INDUSTRIAL RELATIONS ACTS, 1946 TO 1990
SECTION 13(9), INDUSTRIAL RELATIONS ACT, 1969
(REPRESENTED BY THE IRISH BUSINESS AND EMPLOYERS' CONFEDERATION)
- AND -
SERVICES INDUSTRIAL PROFESSIONAL TECHNICAL UNION
Chairman: Mr Duffy
Employer Member: Mr McHenry
Worker Member: Ms Ni Mhurchu
1. Appeal against Rights Commissioner's Recommendation 435/98CW.
2. The worker has been employed by the Company as a machinist for 14 years. The Company (formerly Farrah) was subject to a management buy-out in July, 1997. It manufactures clothes.
The Union's case is that due to bullying and harassment by her supervisor and the plant manager, the worker became unwell due to stress and has not worked since February, 1998.
The Company maintains that it investigated the claims of bullying in February, 1998, but that the real issue involved a loss of earnings by the worker. The worker was absent through illness from September, 1997 to January, 1998. Because the Company operates a piece-rate system, the worker's average earnings had dropped due to her absence.
The Union referred the case to a Rights Commissioner and a hearing took place on the 22nd of October, 1998. The following is the Rights Commissioner's recommendation.
"I recommend that the worker accepts that she has
no dispute with the Company."
(The worker was named in the above recommendation.)
The Union appealed the recommendation to the Labour Court on the 29th of January, 1999 in accordance with Section 13(9) of the Industrial Relations Act, 1969. A Labour Court hearing took place on the 21st of April, 1999, in Castlebar, the earliest date suitable to the parties.
3. 1. The worker has been employed by the Company for 14 years. She had no problem with management before the take-over in July, 1997.
2. The worker was always recognised as working to very high standards. Following the change of management, the quality of clothing coming into the factory became worse and the worker had to spend more time trying to achieve her previous standard. She was also put onto a lower rate of pay.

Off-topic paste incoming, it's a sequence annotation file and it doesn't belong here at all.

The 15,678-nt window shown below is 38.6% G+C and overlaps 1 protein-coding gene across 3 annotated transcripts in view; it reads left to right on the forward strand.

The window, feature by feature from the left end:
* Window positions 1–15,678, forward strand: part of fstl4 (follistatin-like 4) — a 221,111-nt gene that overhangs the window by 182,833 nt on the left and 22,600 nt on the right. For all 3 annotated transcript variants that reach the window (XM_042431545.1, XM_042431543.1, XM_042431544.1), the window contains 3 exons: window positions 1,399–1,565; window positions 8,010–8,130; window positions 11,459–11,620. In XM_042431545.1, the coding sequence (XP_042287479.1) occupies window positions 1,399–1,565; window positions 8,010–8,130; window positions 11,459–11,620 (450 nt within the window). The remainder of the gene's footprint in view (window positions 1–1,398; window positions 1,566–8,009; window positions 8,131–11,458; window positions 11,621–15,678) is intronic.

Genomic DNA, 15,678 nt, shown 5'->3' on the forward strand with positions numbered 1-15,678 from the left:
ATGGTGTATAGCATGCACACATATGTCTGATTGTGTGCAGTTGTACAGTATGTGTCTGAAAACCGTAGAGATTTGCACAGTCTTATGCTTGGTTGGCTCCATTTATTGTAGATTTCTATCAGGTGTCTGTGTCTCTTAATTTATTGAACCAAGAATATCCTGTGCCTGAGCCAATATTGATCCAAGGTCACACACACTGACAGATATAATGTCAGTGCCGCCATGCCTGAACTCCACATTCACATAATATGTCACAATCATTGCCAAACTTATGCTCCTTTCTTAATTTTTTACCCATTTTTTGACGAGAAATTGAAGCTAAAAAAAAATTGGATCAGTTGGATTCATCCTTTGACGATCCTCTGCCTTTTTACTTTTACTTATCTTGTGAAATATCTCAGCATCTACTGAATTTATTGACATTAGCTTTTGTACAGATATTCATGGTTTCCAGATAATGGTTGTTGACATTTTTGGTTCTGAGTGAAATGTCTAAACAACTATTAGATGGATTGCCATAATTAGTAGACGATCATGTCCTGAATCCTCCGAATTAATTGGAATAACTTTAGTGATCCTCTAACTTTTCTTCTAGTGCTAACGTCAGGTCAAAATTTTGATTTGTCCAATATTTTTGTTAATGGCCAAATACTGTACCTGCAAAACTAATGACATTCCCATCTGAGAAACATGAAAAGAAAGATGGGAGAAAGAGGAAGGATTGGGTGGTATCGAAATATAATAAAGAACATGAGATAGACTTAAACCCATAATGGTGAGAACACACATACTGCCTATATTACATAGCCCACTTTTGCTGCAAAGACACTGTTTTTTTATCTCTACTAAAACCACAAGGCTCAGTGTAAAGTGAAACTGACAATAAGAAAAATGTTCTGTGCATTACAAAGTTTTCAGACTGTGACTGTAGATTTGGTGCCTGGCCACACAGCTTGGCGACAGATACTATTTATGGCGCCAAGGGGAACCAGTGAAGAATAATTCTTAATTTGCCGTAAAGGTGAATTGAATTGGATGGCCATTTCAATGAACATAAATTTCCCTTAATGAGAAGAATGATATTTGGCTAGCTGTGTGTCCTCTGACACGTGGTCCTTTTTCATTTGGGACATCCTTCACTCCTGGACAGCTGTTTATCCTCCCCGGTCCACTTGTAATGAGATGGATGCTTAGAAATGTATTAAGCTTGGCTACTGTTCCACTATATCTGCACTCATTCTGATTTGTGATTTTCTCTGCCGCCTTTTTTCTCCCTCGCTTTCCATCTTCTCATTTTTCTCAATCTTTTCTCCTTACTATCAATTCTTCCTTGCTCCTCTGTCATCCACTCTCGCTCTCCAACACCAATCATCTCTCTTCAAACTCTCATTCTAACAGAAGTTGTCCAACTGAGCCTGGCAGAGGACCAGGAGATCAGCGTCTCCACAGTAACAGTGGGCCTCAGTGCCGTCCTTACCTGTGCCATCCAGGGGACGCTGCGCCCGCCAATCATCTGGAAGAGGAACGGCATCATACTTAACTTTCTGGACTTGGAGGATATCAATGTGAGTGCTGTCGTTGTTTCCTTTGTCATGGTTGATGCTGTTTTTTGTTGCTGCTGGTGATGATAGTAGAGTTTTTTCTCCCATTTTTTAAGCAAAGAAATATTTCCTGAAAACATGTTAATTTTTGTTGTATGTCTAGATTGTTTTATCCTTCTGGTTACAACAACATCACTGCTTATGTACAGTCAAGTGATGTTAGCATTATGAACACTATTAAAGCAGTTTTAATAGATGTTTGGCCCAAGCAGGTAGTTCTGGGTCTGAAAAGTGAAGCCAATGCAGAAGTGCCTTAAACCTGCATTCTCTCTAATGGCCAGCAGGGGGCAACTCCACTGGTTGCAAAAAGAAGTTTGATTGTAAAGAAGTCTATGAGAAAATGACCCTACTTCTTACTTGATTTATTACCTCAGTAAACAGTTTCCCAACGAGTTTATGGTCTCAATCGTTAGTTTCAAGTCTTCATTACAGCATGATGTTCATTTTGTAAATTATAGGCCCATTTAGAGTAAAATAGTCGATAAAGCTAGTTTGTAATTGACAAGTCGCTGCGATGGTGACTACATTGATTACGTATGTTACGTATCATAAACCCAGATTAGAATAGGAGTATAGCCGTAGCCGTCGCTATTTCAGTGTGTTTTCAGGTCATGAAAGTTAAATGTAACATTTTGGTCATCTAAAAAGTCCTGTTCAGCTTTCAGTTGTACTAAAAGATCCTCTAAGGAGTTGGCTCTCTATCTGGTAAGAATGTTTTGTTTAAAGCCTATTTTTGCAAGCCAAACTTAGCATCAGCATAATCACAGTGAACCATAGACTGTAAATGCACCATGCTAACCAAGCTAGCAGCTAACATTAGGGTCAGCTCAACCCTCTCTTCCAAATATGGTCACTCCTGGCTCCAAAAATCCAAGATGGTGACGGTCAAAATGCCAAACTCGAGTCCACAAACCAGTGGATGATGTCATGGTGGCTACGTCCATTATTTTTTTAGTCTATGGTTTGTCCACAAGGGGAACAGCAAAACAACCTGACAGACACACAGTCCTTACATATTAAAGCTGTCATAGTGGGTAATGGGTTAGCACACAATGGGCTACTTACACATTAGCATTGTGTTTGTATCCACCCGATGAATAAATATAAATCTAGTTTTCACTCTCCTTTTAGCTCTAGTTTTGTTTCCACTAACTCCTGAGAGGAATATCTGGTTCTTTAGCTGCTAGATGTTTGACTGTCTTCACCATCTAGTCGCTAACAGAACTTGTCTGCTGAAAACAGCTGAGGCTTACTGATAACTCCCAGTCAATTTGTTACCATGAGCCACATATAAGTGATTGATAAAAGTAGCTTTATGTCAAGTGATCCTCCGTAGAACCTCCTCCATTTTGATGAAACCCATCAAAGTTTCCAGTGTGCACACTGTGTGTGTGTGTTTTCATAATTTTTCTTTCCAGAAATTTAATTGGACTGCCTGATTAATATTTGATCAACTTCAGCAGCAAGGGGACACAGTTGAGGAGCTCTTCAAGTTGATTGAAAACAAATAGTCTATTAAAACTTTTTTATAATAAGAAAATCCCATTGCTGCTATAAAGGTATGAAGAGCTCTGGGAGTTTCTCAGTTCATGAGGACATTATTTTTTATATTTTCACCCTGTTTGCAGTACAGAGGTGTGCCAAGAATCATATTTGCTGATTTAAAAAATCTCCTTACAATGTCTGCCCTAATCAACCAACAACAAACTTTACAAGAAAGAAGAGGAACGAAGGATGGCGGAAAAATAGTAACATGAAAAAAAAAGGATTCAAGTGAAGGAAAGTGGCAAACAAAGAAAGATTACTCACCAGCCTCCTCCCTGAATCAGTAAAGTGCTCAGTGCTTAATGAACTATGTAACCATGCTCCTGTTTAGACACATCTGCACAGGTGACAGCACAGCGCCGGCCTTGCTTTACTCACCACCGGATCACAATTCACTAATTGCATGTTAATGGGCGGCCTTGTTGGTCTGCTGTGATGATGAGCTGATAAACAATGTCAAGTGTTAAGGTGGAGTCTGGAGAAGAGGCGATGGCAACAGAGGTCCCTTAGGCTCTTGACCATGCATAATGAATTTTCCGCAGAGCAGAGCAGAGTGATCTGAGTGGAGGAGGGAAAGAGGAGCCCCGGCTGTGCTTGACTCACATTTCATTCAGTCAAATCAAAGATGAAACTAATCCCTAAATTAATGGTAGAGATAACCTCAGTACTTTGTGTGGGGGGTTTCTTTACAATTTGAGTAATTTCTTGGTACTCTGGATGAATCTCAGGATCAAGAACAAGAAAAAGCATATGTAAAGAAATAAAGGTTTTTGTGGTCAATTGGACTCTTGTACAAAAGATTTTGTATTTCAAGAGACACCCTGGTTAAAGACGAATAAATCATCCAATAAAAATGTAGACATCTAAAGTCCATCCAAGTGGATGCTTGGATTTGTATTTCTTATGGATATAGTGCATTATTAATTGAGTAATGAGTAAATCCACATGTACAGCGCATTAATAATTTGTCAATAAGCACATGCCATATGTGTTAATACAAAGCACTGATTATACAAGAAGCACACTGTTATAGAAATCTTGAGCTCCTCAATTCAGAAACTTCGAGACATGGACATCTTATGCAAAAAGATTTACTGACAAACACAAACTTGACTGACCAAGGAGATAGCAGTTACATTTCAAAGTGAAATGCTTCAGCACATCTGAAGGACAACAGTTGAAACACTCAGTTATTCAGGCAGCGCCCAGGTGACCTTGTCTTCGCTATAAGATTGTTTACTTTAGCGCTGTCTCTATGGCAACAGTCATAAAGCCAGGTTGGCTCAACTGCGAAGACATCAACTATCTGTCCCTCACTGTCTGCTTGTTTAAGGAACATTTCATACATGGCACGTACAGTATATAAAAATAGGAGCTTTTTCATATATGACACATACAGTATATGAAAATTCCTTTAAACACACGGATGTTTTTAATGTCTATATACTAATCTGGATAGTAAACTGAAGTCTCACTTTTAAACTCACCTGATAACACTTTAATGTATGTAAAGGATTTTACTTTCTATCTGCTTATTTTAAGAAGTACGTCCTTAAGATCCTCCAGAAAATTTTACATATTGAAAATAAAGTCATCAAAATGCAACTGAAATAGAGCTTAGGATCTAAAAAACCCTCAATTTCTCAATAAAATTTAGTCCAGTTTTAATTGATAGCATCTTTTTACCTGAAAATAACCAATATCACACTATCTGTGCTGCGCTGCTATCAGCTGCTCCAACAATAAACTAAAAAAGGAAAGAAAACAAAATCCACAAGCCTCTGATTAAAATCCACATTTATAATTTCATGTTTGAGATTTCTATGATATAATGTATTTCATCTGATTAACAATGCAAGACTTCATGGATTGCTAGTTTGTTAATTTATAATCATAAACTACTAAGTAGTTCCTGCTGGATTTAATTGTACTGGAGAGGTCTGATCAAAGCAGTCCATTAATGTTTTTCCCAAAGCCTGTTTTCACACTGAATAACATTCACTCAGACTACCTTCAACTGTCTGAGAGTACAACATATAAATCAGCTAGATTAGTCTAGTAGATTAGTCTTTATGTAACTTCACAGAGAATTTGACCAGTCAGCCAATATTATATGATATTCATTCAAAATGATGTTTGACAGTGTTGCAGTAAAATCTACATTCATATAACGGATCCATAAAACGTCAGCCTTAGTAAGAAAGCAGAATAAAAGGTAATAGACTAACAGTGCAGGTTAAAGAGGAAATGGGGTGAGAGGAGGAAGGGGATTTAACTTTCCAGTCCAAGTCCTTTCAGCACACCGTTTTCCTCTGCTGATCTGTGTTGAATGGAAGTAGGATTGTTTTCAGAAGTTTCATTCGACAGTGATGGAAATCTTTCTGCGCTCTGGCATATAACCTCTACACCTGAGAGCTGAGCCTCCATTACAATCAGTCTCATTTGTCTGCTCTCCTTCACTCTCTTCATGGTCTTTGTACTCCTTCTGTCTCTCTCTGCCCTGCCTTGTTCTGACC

3. The worker was made to do other people's repairs. When she brought this to the attention of her supervisor she was ridiculed (details supplied to the Court).
4. The worker had raised the issue of payment on the new "rail system" on a number of occasions but was given no answer by her supervisor. She raised the issue again on the 9th of February but was verbally abused. The worker became ill as a result and has not returned to work since.
4. 1. The worker's allegations of bullying were investigated immediately (on the 9th of February, 1998) by a Company Director. The Director apologised to the worker if any perceived bullying or harassment had taken place.
2. The supervisor and plant manager who were accused of bullying are no longer with the Company.
3. It appeared at the Rights Commissioner's hearing that the real issue was a loss of earnings for the worker. This occurred because the worker did not have any piece-work earnings for the period September, 1997 to January, 1998 as she was absent due to illness.
4. The worker has been told that her job is still available if she returns to work
Having considered the submissions by the parties, the Court is satisfied that the Company acted fairly in dealing with the claimant’s grievance, and provided her with a full opportunity of processing it through the internal grievance procedure.
Furthermore, convincing evidence has not been produced to show that the illness of the claimant and her consequential loss of earnings can be attributed to any action or inaction on the part of the Company.
In the these circumstances, the Court finds no basis on which it should interfere with the recommendation of the Rights Commissioner. The recommendation of the Rights Commissioner is confirmed, and appeal is disallowed.
Signed on behalf of the Labour Court
17th May, 1999______________________
Enquiries concerning this Decision should be addressed to Ciaran O'Neill, Court Secretary.